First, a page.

Although the above studies have demonstrated that preoperative glucocorticoids administration may improve perioperative outcome for patients undergoing liver resection, evidence supporting improved postoperative outcome of prolonging the ischemic interval time in HCC patients with cirrhosis is lacking. Therefore, we design the trial to evaluate the effect of dexamethasone versus placebo on postoperative short-term outcome in HCC patients undergoing liver resection with 25-min IPM. Meanwhile, we will explore the effect of dexamethasone on HCC patients with cirrhosis.

Methods and analysis

Study design

This is a single-center, parallel, double-blinded, randomized controlled trial. Liver function, inflammatory cytokines, and perioperative outcomes will be compared between two groups (intravenous 10 mg dexamethasone versus equivalent saline) before 10 min of hepatic inflow occlusion to evaluate the effect of dexamethasone in HCC patients undergoing liver resection with 25-min IPM. All participants will be blinded to the grouping. This study will be conducted in accordance with the principles of the Declaration of Helsinki and conform to the “Standard Protocol Items: Recommendations for Interventional Trials” checklist [19].

Study setting

This trial will be conducted at West China Hospital of Sichuan University in Chengdu, Sichuan, China. West China Hospital of Sichuan University is one of the largest regional medical centers in China, which performs more than 2000 liver resections for HCC per year. The Department of Liver Surgery is national key specialty, which is staffed by seven well-trained liver surgeons with over 20-year experience in liver surgery, four of whom will participate in the study. The investigators in the trial are responsible for completing the operation, managing and interpreting of the data, and writing of the final report and have the decision to submit the report for publication and have ultimate authority over any of these activities.


This recruitment will be conducted from 3 December 2022 to 1 April 2023. A total of 270 consecutive patients who are eligible for the inclusion and exclusion criteria will be enrolled in this study. When physicians preliminarily evaluate the patient diagnosed with HCC at the outpatient clinic to be able to treat surgically, a trained research assistant will inform patient about the purpose, content, and points for attention of the trial; voluntariness; benefits and risks related to the study; principles of data protection and handling; and dissemination plans for the trial results. Then, the patient and/or immediate family may express their willingness to participate and sign the written informed consent of entering the trial. After enrollment in the cohort, all participates will provide consents for surgical treatments of the HCC, for entering a cohort randomly to receive a trial intervention, and for collecting and analyzing clinical, survival, and relevant medical data at each stage for the trial. Except for scientific research and communication with authorities in potential safety and regulatory issues, these consents have no plans for other purposes. Figure 1 and Table 1 present the study procedure and schedule for outcome assessment for the RCT.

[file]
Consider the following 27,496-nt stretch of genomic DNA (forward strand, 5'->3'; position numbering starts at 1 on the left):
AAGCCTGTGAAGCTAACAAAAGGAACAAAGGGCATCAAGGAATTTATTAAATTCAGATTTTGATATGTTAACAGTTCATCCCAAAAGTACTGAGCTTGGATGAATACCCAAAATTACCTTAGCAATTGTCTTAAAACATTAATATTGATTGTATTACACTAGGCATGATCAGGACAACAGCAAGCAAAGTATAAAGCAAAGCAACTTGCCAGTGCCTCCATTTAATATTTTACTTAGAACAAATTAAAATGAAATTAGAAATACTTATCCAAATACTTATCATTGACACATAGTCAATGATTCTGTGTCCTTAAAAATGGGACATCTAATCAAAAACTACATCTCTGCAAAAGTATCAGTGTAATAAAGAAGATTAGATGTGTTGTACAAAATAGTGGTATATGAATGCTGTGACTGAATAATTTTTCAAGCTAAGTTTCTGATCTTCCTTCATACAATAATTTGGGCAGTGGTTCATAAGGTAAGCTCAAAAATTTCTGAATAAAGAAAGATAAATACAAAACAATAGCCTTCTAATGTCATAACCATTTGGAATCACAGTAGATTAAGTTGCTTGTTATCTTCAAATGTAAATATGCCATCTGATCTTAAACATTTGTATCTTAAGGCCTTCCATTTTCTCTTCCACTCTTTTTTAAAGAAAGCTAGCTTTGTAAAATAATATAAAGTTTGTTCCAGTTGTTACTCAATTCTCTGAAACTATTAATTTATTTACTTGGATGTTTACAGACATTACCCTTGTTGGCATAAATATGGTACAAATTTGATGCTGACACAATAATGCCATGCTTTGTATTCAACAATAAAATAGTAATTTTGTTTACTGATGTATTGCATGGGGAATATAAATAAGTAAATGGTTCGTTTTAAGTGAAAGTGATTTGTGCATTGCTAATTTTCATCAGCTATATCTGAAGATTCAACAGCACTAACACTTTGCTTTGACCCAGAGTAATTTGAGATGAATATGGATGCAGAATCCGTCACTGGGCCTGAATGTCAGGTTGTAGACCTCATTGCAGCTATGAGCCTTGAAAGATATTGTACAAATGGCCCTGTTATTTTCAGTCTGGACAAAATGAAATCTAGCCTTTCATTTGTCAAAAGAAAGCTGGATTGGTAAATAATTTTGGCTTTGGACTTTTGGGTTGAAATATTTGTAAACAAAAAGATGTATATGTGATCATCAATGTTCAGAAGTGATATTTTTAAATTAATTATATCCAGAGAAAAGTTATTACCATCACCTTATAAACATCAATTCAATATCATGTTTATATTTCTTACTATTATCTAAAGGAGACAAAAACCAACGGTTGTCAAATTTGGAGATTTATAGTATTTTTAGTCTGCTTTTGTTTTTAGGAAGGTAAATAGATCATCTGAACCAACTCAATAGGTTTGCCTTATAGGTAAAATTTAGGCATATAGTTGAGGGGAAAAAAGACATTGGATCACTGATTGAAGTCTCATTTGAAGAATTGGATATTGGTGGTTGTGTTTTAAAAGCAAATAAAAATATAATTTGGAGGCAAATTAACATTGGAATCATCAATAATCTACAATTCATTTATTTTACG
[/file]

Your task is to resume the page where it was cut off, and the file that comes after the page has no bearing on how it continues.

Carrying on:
Fig. 1
figure 1

Flowchart of the study protocol. HCC, hepatocellular carcinoma; IPM, intermittent Pringle’s maneuver; ALT, alanine amine transferase; AUC, area under the curve; AST, aspartate amine transferase; TBil, total bilirubin; INR, international normalized ratio; IL-6, interleukin-6; PCT, procalcitonin; CRP, C reactive protein

Table 1 Schedule of enrollment, interventions, and assessments in the RCT

Inclusion criteria

All patients scheduled to undergo liver resection for HCC are considered as potential participants. Inclusion criteria are as follows: (1) IPM ischemic interval ≥ 25 min; (2) adequate functional reserves of important organ systems, New York Heart Association (NYHA) class I or II; pulmonary function is normal, mild, or moderate damage; chronic kidney disease (CKD) stage 1, 2, or 3; (3) normal liver function or well-reserved function before operation (Child–Pugh classes A or B with the score ≤ 7), (4) no other treatments for HCC before enrollment, such as portal vein embolization, transarterial chemoembolization, radiotherapy, targeted therapy, or immunotherapy.

Exclusion criteria

Exclusion criteria are limited to patients: (1) aged < 18 years or > 80 years; (2) diseases receiving preceding systemic therapy with glucocorticoids, such as chronic kidney disease, inflammatory disease, or other immune system related diseases; (3) anesthesiologist judge that the subjects cannot use the dexamethasone, such as diagnosed with epilepsy or active ulcer; (4) intraoperative findings of extra-hepatic disease before intervention, need to undergo a synchronous resection for other organs except gallbladder; (5) intraoperative findings of additional lesions before intervention, need to combine with other procedures, such as ablation or bilo-enteric anastomosis; (6) unable to provide informed consent.

Follow-up management and withdraw criteria